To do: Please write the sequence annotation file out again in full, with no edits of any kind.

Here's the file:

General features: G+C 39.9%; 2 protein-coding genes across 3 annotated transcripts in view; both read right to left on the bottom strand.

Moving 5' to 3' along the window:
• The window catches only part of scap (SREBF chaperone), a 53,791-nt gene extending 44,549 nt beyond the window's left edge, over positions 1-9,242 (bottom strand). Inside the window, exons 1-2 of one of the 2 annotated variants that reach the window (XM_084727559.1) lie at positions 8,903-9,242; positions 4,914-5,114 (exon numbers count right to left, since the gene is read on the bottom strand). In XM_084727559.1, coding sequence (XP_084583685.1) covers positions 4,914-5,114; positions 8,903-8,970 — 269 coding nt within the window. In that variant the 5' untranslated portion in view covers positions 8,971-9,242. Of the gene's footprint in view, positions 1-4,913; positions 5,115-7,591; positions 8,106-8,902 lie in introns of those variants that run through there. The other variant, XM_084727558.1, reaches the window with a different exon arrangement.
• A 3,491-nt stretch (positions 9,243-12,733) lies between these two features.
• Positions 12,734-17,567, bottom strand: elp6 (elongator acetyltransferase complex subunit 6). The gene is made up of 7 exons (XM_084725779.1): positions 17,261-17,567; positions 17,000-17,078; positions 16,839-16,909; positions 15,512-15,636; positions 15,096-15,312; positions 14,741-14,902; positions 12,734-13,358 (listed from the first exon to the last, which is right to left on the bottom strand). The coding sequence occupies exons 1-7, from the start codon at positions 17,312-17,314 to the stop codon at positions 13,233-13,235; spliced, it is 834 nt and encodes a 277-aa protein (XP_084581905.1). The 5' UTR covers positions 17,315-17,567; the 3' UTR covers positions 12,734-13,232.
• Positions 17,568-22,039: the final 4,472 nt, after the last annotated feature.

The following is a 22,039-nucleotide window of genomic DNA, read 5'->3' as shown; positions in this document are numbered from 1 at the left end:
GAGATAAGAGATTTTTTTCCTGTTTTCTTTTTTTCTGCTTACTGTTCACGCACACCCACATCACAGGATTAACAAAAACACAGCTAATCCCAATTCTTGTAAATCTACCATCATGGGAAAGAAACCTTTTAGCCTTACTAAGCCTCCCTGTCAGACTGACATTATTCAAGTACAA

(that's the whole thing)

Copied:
General features: G+C 39.9%; 2 protein-coding genes across 3 annotated transcripts in view; both read right to left on the bottom strand.

Moving 5' to 3' along the window:
• The window catches only part of scap (SREBF chaperone), a 53,791-nt gene extending 44,549 nt beyond the window's left edge, over positions 1-9,242 (bottom strand). Inside the window, exons 1-2 of one of the 2 annotated variants that reach the window (XM_084727559.1) lie at positions 8,903-9,242; positions 4,914-5,114 (exon numbers count right to left, since the gene is read on the bottom strand). In XM_084727559.1, coding sequence (XP_084583685.1) covers positions 4,914-5,114; positions 8,903-8,970 — 269 coding nt within the window. In that variant the 5' untranslated portion in view covers positions 8,971-9,242. Of the gene's footprint in view, positions 1-4,913; positions 5,115-7,591; positions 8,106-8,902 lie in introns of those variants that run through there. The other variant, XM_084727558.1, reaches the window with a different exon arrangement.
• A 3,491-nt stretch (positions 9,243-12,733) lies between these two features.
• Positions 12,734-17,567, bottom strand: elp6 (elongator acetyltransferase complex subunit 6). The gene is made up of 7 exons (XM_084725779.1): positions 17,261-17,567; positions 17,000-17,078; positions 16,839-16,909; positions 15,512-15,636; positions 15,096-15,312; positions 14,741-14,902; positions 12,734-13,358 (listed from the first exon to the last, which is right to left on the bottom strand). The coding sequence occupies exons 1-7, from the start codon at positions 17,312-17,314 to the stop codon at positions 13,233-13,235; spliced, it is 834 nt and encodes a 277-aa protein (XP_084581905.1). The 5' UTR covers positions 17,315-17,567; the 3' UTR covers positions 12,734-13,232.
• Positions 17,568-22,039: the final 4,472 nt, after the last annotated feature.

The following is a 22,039-nucleotide window of genomic DNA, read 5'->3' as shown; positions in this document are numbered from 1 at the left end:
GAGATAAGAGATTTTTTTCCTGTTTTCTTTTTTTCTGCTTACTGTTCACGCACACCCACATCACAGGATTAACAAAAACACAGCTAATCCCAATTCTTGTAAATCTACCATCATGGGAAAGAAACCTTTTAGCCTTACTAAGCCTCCCTGTCAGACTGACATTATTCAAGTACAA